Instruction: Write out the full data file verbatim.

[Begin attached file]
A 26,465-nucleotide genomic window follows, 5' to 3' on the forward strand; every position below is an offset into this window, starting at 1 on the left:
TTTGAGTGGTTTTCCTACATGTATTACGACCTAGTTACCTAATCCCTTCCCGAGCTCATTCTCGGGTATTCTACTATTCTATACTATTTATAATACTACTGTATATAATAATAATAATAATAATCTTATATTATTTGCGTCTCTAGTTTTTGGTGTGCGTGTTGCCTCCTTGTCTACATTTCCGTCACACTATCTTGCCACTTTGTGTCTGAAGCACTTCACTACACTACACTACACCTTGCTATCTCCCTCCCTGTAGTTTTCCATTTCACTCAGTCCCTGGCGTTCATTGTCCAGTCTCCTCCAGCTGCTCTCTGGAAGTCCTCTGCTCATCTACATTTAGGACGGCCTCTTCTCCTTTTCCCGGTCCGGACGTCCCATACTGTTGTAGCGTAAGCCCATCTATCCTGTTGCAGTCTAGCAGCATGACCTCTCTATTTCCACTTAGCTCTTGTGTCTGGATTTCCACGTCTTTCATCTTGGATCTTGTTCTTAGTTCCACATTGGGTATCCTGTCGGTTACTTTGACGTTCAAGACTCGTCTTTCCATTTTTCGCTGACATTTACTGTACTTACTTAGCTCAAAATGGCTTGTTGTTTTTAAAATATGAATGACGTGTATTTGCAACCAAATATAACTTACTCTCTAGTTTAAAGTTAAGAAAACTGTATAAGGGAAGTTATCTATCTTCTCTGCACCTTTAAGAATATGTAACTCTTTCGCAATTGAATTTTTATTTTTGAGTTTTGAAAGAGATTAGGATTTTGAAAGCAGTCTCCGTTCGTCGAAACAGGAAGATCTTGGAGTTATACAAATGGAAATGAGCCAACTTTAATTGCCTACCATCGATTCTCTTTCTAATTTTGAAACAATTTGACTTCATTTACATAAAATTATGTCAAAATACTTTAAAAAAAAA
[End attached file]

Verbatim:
A 26,465-nucleotide genomic window follows, 5' to 3' on the forward strand; every position below is an offset into this window, starting at 1 on the left:
TTTGAGTGGTTTTCCTACATGTATTACGACCTAGTTACCTAATCCCTTCCCGAGCTCATTCTCGGGTATTCTACTATTCTATACTATTTATAATACTACTGTATATAATAATAATAATAATAATCTTATATTATTTGCGTCTCTAGTTTTTGGTGTGCGTGTTGCCTCCTTGTCTACATTTCCGTCACACTATCTTGCCACTTTGTGTCTGAAGCACTTCACTACACTACACTACACCTTGCTATCTCCCTCCCTGTAGTTTTCCATTTCACTCAGTCCCTGGCGTTCATTGTCCAGTCTCCTCCAGCTGCTCTCTGGAAGTCCTCTGCTCATCTACATTTAGGACGGCCTCTTCTCCTTTTCCCGGTCCGGACGTCCCATACTGTTGTAGCGTAAGCCCATCTATCCTGTTGCAGTCTAGCAGCATGACCTCTCTATTTCCACTTAGCTCTTGTGTCTGGATTTCCACGTCTTTCATCTTGGATCTTGTTCTTAGTTCCACATTGGGTATCCTGTCGGTTACTTTGACGTTCAAGACTCGTCTTTCCATTTTTCGCTGACATTTACTGTACTTACTTAGCTCAAAATGGCTTGTTGTTTTTAAAATATGAATGACGTGTATTTGCAACCAAATATAACTTACTCTCTAGTTTAAAGTTAAGAAAACTGTATAAGGGAAGTTATCTATCTTCTCTGCACCTTTAAGAATATGTAACTCTTTCGCAATTGAATTTTTATTTTTGAGTTTTGAAAGAGATTAGGATTTTGAAAGCAGTCTCCGTTCGTCGAAACAGGAAGATCTTGGAGTTATACAAATGGAAATGAGCCAACTTTAATTGCCTACCATCGATTCTCTTTCTAATTTTGAAACAATTTGACTTCATTTACATAAAATTATGTCAAAATACTTTAAAAAAAAA